Morton's Neuroma

Morton's Neuroma Causes And Treatment

Morton's Neuroma is the 'squeezing' of the dorsal digital nerve, located between the 3rd and 4th metatarsal bones. This leads to irritation and damage, which can grow worse if left untreated. Morton's Neuroma is very similar to Metatarsalgia, with the pain focused at the ball of the foot which can manifest in shooting, stabbing or burning pain depending on the severity of the injury.

Morton’s Neuroma also manifests in additional symptoms, including the feeling of a small stone stuck underneath your foot, numbness at the ball of your foot or a tingling sensation in the toes.

While a neuroma is a benign tumour that surrounds or is part of a nerve, Morton's Neuroma is not actually a tumour. Instead, this particular condition is a thickening or swelling of the tissue that surrounds the digital dorsal nerve leading to the toes. Morton’s Neuroma treatment depends on each individual case, with some requiring a visit to the GP.

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Morton’s Neuroma Treatment

Relieving the symptoms of Morton’s Neuroma doesn’t usually require a trip to the doctor. Instead, you’ll find that Morton’s Neuroma treatment is easily done at home. Some of the common treatments to relieve discomfort or pain include:

  • Resting and raising your foot when you can.
  • Holding an ice pack against the affected area every few hours, for around 20 minutes.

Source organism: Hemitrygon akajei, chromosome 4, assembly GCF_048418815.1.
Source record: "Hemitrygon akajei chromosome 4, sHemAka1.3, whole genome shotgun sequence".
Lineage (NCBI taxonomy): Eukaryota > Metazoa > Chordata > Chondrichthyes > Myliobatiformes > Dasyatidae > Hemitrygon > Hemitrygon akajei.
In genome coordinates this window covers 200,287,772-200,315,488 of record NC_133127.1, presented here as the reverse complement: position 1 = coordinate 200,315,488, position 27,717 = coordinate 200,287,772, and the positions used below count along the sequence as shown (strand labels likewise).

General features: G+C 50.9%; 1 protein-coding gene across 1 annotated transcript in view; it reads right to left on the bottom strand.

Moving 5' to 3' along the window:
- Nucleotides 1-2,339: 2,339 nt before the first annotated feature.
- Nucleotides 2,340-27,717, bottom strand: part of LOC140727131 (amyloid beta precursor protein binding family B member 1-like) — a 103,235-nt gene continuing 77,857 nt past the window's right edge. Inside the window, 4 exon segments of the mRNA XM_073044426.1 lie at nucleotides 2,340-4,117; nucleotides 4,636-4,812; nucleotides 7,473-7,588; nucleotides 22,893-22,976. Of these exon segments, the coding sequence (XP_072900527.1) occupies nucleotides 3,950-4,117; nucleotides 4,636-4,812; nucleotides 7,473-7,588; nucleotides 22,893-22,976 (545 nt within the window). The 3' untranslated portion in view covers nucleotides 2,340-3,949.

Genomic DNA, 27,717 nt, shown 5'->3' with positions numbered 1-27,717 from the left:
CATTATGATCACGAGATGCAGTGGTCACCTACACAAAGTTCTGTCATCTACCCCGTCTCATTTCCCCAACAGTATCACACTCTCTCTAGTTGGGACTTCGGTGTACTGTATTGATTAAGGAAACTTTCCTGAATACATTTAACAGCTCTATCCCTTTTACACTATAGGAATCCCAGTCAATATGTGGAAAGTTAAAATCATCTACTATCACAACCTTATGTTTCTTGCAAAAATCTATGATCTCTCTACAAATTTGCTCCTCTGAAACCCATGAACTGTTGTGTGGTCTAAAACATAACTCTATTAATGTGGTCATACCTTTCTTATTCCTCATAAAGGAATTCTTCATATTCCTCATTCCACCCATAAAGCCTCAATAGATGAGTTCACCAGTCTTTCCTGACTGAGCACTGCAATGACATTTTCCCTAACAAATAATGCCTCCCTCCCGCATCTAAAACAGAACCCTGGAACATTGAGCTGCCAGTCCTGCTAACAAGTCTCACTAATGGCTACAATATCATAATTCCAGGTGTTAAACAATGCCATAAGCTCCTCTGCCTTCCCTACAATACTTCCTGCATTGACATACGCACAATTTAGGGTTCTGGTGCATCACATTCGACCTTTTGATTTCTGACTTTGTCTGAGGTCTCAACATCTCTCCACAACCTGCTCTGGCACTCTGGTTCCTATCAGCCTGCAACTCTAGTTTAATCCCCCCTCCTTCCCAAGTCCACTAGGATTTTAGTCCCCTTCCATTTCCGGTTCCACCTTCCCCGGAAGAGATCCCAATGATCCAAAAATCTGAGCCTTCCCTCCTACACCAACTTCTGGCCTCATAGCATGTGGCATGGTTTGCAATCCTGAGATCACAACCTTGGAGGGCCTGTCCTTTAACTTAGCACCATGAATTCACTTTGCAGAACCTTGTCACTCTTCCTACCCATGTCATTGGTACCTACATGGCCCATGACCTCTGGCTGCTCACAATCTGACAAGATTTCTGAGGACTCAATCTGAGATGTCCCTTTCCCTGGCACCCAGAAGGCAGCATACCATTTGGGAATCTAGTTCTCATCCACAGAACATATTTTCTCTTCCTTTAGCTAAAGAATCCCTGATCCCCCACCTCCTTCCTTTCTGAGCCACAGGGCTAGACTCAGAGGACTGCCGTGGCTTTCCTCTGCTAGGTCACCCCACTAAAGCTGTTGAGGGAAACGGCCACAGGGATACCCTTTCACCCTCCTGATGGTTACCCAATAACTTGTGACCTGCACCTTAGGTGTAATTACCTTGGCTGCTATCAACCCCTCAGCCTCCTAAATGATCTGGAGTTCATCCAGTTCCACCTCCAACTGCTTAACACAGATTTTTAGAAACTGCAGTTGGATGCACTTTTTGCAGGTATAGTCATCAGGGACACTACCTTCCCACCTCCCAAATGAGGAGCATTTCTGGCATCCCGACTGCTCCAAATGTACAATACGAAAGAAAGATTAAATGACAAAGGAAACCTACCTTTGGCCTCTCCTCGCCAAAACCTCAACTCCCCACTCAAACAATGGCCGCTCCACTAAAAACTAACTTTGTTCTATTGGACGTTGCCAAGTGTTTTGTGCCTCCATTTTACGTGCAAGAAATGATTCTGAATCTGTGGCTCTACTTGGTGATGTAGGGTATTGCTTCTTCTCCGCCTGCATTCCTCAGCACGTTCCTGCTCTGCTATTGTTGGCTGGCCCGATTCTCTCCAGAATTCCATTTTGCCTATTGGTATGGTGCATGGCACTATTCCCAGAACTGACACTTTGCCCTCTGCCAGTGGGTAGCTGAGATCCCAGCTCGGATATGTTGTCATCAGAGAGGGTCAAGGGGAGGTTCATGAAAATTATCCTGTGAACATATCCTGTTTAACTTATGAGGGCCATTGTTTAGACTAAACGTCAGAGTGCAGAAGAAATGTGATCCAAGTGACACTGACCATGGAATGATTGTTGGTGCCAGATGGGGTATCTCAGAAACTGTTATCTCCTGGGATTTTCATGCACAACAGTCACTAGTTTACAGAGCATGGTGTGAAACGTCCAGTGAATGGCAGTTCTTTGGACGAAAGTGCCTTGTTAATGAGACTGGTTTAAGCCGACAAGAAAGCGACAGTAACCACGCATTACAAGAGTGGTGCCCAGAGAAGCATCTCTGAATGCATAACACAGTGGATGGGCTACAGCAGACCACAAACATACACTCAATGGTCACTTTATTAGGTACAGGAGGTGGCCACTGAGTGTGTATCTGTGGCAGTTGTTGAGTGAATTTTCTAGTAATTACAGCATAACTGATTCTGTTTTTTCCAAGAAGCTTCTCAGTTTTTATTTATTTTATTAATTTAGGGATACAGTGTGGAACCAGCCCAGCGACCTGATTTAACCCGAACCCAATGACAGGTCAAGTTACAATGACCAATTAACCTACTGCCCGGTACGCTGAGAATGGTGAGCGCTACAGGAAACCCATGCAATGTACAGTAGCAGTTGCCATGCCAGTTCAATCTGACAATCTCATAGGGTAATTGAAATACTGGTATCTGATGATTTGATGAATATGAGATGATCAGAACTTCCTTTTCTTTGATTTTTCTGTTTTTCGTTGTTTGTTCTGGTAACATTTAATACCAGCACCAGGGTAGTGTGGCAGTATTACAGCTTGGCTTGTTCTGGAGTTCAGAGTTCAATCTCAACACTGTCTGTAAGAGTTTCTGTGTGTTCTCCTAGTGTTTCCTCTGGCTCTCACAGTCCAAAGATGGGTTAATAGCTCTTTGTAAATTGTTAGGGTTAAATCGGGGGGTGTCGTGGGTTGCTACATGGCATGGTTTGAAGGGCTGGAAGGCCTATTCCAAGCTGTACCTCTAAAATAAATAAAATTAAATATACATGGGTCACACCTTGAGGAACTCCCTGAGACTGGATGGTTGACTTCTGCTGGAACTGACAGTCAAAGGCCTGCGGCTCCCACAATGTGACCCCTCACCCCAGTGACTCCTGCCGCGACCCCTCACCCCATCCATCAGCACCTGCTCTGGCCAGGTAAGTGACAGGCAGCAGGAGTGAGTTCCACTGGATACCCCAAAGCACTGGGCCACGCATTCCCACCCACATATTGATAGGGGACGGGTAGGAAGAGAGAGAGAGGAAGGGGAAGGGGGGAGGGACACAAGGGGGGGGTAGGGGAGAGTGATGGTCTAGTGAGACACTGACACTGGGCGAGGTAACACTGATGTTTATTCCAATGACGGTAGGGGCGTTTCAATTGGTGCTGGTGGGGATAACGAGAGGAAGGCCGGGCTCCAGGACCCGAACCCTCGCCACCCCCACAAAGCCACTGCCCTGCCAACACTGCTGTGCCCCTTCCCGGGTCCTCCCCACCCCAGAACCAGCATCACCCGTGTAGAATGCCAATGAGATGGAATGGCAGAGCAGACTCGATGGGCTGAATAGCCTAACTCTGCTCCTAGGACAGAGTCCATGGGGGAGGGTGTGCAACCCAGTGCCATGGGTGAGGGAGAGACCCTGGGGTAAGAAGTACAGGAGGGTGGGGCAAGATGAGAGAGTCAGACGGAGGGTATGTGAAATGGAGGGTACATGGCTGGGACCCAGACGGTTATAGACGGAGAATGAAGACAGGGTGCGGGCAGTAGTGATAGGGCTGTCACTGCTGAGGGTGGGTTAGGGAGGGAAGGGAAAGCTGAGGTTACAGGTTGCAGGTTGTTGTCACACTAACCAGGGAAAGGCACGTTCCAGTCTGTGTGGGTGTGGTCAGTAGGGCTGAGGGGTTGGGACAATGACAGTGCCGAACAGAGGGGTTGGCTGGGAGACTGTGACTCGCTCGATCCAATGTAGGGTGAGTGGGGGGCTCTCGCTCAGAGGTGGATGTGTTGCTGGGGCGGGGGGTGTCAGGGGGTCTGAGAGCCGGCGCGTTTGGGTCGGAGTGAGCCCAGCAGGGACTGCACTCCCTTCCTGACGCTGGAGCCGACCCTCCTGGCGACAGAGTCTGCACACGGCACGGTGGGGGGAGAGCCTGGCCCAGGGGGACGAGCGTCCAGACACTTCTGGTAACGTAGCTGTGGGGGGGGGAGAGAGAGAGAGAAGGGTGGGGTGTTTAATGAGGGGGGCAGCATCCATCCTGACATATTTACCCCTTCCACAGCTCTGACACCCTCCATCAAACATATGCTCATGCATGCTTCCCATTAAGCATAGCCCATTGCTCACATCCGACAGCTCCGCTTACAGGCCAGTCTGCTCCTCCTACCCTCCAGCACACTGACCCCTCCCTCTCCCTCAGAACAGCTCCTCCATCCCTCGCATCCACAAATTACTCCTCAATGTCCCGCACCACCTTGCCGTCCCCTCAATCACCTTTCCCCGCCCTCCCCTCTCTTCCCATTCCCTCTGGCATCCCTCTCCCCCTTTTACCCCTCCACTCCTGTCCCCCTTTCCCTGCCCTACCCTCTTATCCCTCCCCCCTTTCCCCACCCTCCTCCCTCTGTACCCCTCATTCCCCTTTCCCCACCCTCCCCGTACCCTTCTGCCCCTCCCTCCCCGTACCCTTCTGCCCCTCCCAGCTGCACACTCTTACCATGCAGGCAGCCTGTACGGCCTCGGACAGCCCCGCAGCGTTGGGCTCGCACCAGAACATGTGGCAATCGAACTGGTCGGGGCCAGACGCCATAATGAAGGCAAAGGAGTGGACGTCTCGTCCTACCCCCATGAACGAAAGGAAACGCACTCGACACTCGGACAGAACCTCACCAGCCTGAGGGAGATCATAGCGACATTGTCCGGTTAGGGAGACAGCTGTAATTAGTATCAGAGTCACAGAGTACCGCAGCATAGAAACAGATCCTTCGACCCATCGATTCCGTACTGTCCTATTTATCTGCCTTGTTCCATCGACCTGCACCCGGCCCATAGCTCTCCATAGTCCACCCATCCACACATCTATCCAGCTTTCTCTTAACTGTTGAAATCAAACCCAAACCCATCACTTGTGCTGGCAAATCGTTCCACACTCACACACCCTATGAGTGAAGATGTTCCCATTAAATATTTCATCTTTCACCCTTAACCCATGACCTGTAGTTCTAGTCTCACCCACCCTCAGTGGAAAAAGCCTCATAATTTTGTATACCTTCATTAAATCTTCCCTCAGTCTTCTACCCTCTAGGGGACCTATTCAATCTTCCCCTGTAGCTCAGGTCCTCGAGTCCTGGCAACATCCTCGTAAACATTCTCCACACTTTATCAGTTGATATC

• Taking painkillers, such as paracetamol or ibuprofen.
  • Changing your footwear to avoid heels or tight-fitting shoes.
  • Weight loss may also help to relieve pain in those who are overweight.
  • Purchasing and using orthotic insoles

Orthotic insoles are a simple Morton’s Neuroma treatment that provides support to the foot where needed, preventing the metatarsals from dropping. This helps to reduce and prevent excess squeezing of the nerve, relieving the pain, tingling, numbness and other symptoms associated with Morton’s Neuroma.

While you should avoid high or tight-fitting shoes, if you do need or want to wear ladies fashion shoes with a low to medium height heel, FootActive Catwalk can help reduce the symptoms of Morton's Neuroma by providing the right support and distributing the pressure through your foot.

For normal flat shoes, we recommend FootActive Metatarsalgia as this insole features a metatarsal raise to reduce excess pressure to the ball of your foot. FootActive Comfort features slight metatarsal support and is another option for ball of foot pain. 

If the above Morton’s Neuroma treatment options don’t prove successful, you may need to visit your GP. You should visit your doctor if:

  • You struggle with normal everyday activity due to severe pain.
  • The pain is getting worse or returns.
  • You don’t get any relief from pain within two weeks.
  • You’re experiencing increasing numbness in the foot.
  • You have diabetes – Any foot problems may be more serious when you suffer from diabetes.